By Alex Reed
What do a science journalist who writes about string theory, an art historian, and a numbers-crunching political scientist all have in common? Their disciplines depend upon successful pattern recognition.
Dean Ernest J. Wilson III welcomed Journalism Professor K.C. Cole and USC Dornsife Professors Nicholas Weller and Kate Flint on April 25 for a panel discussion on recognizing patterns and how that skill can help students become more competitive in the job market.
After speaking to employers in communications, media, entertainment and other fields, Dean Wilson and other USC Annenberg leaders learned that most employers are looking for people who can recognize and foresee trends within their field.
“They want people who have the skill and knowledge to be able to recognize patterns in the world before other people can recognize them, because that gives us a competitive advantage,” Dean Wilson said.
Dean Wilson added that, as a result, USC Annenberg encourages similar skills not only through the Annenberg Innovation Lab, but also through a new venture that hopes to incorporate interdisciplinary studies, which has also proven to be highly regarded by employers.
In a room so crowded that extra chairs were brought in by Annenberg staff, each panelist gave their own brief lecture on their understanding of pattern recognition and how it can be seen in their fields.
Weller, assistant professor of Political Science and International Relations, explained pattern recognition as taking and classifying information, while trying to “predict something that you haven’t seen.”
While he advised that people should be aware of uncertainty and the unknown, he also warned against false positives in predicting patterns.
“If we believe that we found patterns that we haven’t actually found and we change laws, we change institutions, we change our own behavior, we actually can hurt ourselves,” Weller said.
He gave the example of the “hot hand” in sports to explain how people can find false patterns, saying that although a basketball player can make 10 shots in a row, his making an 11th shot, while being a likely outcome, is not a pattern.
Weller’s comments segued into a discussion about innovation – and where innovation comes from.
“That’s something we have a much harder time wrapping our heads around. It’s easy to think of how to borrow from another discipline, and import and utilize,” he said. “The harder thing to figure out is: how do you fundamentally innovate within a discipline that’s different than borrowing from another discipline.”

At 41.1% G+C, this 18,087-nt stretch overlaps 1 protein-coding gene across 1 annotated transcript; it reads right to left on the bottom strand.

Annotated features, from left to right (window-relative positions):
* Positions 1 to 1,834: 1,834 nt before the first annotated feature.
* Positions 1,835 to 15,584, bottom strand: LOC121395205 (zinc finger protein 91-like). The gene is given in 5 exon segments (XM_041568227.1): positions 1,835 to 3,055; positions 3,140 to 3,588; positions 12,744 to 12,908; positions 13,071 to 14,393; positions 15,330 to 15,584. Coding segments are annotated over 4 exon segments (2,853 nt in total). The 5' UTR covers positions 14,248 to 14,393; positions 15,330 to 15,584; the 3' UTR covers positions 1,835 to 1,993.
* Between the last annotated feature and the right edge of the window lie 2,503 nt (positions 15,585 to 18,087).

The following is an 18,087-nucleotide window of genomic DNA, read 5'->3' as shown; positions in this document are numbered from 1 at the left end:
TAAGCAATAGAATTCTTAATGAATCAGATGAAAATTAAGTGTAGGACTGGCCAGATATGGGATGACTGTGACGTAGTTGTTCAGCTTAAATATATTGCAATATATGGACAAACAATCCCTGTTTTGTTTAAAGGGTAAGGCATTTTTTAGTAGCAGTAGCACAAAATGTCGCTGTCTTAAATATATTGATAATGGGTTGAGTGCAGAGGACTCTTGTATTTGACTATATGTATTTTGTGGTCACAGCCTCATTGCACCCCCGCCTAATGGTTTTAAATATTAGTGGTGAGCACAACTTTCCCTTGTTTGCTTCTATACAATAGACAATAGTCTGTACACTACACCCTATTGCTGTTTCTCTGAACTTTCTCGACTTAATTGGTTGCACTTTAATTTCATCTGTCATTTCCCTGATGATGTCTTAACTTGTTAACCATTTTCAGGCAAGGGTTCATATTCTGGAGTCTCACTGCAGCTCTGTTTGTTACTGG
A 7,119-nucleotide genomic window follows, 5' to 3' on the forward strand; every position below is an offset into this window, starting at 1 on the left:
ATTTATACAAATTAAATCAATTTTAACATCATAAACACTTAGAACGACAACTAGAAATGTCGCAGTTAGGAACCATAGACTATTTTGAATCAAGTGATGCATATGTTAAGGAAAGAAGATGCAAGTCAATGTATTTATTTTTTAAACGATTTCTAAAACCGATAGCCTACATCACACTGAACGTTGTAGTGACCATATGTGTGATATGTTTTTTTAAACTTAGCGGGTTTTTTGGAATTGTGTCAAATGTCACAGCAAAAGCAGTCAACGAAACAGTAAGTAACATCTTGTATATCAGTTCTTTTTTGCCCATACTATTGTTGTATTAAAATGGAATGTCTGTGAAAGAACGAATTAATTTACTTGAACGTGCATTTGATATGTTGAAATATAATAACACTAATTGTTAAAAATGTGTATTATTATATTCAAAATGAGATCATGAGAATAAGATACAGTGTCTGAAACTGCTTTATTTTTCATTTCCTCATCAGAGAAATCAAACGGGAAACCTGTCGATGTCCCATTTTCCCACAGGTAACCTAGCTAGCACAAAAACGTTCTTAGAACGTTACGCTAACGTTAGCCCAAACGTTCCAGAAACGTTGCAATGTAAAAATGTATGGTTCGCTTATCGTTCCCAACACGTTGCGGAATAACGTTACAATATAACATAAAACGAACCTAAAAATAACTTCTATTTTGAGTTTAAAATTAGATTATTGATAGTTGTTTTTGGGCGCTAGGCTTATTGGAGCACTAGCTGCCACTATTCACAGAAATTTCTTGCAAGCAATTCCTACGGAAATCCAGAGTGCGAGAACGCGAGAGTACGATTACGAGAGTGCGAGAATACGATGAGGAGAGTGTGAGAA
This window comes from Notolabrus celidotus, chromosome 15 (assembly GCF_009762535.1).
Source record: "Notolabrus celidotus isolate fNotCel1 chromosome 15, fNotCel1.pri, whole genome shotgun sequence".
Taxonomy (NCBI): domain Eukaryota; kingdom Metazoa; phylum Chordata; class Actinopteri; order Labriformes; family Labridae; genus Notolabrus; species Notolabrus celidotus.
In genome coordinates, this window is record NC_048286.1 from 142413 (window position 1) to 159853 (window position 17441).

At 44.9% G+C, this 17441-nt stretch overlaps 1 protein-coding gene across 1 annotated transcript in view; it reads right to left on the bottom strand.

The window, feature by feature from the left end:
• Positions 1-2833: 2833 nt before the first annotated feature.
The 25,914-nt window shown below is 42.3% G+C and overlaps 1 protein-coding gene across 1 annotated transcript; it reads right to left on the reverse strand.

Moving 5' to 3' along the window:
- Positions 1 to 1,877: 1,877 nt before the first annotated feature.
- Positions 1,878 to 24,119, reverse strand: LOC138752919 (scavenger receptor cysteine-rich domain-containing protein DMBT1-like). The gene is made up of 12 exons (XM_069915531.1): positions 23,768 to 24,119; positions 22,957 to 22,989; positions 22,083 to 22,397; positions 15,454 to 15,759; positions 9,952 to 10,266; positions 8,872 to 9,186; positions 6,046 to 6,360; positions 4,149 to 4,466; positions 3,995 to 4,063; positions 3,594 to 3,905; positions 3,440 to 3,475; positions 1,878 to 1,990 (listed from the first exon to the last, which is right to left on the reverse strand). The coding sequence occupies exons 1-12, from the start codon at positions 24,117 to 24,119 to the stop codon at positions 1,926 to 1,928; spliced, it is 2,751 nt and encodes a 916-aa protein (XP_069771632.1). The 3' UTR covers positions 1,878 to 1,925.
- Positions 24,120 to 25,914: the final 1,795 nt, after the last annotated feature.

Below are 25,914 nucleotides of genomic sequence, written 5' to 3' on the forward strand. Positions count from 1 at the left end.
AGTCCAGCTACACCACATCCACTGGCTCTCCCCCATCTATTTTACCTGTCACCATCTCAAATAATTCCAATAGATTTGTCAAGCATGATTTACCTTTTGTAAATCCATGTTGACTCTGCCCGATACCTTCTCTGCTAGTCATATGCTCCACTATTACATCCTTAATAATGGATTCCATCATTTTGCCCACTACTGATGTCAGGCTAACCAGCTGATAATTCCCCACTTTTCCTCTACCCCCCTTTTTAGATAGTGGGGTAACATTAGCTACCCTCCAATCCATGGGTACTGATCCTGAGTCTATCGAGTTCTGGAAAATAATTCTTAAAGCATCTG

Cole added to Weller’s “hot hand” example by noting that it comes up a lot in discussions of the job world.
“Somebody will give a great talk and then everybody will ignore that their record is actually pretty mediocre, [but] then somebody with a better record will give a mediocre talk,” said Cole. People often don’t realize “that the person who gave the mediocre talk is going to give a much better talk next time than the person who gave a great talk.”
Cole also discussed game theory and its role in the professional world, saying that people should strive to find “stable solutions” because creating a pattern out of being the person that is “going for the kill is not a good strategy.”
“Competition is not always the best way to survive,” Cole said. “Cooperation is equally important.”
Looking at pattern recognition from a completely different perspective, Provost Professor of English and Art History Flint observed patterns as they apply to artists, photographers, and writers.
Accompanied by a slideshow presentation of photographs and artwork, Flint explained that art allows people to think “about ways that patterns have been recorded.”
One way is through “artists and photographers who have chosen to locate, arrange, or mount certain patterns that they have found in the world in a way that has aesthetic significance,” Flint said.
From the discussion, students, as well as the faculty and staff in attendance, were able to see how ideas such as pattern recognition can apply to vastly different fields and consider how their fields will “intersect with other fields,” and also encourage interdisciplinary learning.
“The purpose [of the discussion] was to have comments and conversation so that when we design a whole course on [pattern recognition], students will be able to leave that course saying, ‘OK, now here’s how I can be more competitive,’” Dean Wilson said.